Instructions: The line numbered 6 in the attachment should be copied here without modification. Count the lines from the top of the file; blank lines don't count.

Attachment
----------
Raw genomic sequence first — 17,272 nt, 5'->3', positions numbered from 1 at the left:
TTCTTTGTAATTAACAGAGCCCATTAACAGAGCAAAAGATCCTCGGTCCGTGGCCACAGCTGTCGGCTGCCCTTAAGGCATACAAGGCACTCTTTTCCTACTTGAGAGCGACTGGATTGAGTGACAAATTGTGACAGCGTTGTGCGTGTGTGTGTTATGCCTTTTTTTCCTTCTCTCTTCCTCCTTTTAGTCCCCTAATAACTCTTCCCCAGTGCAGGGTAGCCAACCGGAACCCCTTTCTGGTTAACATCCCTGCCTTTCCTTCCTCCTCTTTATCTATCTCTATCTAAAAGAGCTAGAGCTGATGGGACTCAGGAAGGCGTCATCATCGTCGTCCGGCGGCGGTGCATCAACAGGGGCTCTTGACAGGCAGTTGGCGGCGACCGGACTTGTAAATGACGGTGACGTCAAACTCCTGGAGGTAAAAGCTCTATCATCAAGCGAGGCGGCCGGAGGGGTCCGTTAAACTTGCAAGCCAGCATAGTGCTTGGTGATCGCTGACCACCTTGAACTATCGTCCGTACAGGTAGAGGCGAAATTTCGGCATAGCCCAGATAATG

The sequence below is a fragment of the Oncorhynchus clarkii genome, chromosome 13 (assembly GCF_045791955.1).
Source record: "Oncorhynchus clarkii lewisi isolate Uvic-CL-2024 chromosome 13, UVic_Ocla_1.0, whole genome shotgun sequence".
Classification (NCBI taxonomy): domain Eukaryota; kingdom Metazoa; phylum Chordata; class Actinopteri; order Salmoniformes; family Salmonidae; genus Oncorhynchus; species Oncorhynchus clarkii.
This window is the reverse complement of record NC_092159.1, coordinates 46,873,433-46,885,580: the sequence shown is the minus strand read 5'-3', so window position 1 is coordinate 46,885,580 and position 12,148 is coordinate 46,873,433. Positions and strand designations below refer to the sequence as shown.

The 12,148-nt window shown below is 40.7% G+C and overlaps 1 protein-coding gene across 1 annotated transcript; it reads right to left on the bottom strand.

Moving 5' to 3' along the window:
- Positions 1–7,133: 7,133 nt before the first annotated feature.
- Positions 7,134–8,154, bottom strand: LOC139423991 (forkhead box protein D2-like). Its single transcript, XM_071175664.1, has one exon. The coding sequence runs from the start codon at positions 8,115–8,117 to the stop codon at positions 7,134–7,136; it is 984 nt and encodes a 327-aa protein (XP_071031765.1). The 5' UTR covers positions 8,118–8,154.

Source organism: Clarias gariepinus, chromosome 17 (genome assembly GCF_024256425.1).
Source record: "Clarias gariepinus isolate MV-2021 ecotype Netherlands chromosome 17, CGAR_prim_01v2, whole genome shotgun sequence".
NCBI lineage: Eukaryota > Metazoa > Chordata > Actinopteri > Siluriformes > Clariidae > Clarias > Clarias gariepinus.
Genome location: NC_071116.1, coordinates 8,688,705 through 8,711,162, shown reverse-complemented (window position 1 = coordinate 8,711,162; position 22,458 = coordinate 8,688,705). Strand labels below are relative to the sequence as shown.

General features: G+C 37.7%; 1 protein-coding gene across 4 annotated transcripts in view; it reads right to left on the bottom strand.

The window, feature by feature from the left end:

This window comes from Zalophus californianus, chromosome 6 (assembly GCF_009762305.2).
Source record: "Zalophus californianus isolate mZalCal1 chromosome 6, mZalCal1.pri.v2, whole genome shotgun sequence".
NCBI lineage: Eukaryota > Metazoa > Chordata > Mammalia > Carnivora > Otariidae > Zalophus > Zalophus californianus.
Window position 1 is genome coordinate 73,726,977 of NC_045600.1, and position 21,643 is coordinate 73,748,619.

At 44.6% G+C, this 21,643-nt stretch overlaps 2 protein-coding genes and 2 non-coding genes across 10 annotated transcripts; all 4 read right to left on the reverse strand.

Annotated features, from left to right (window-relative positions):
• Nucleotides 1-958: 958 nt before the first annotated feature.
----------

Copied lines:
This window is the reverse complement of record NC_092159.1, coordinates 46,873,433-46,885,580: the sequence shown is the minus strand read 5'-3', so window position 1 is coordinate 46,885,580 and position 12,148 is coordinate 46,873,433. Positions and strand designations below refer to the sequence as shown.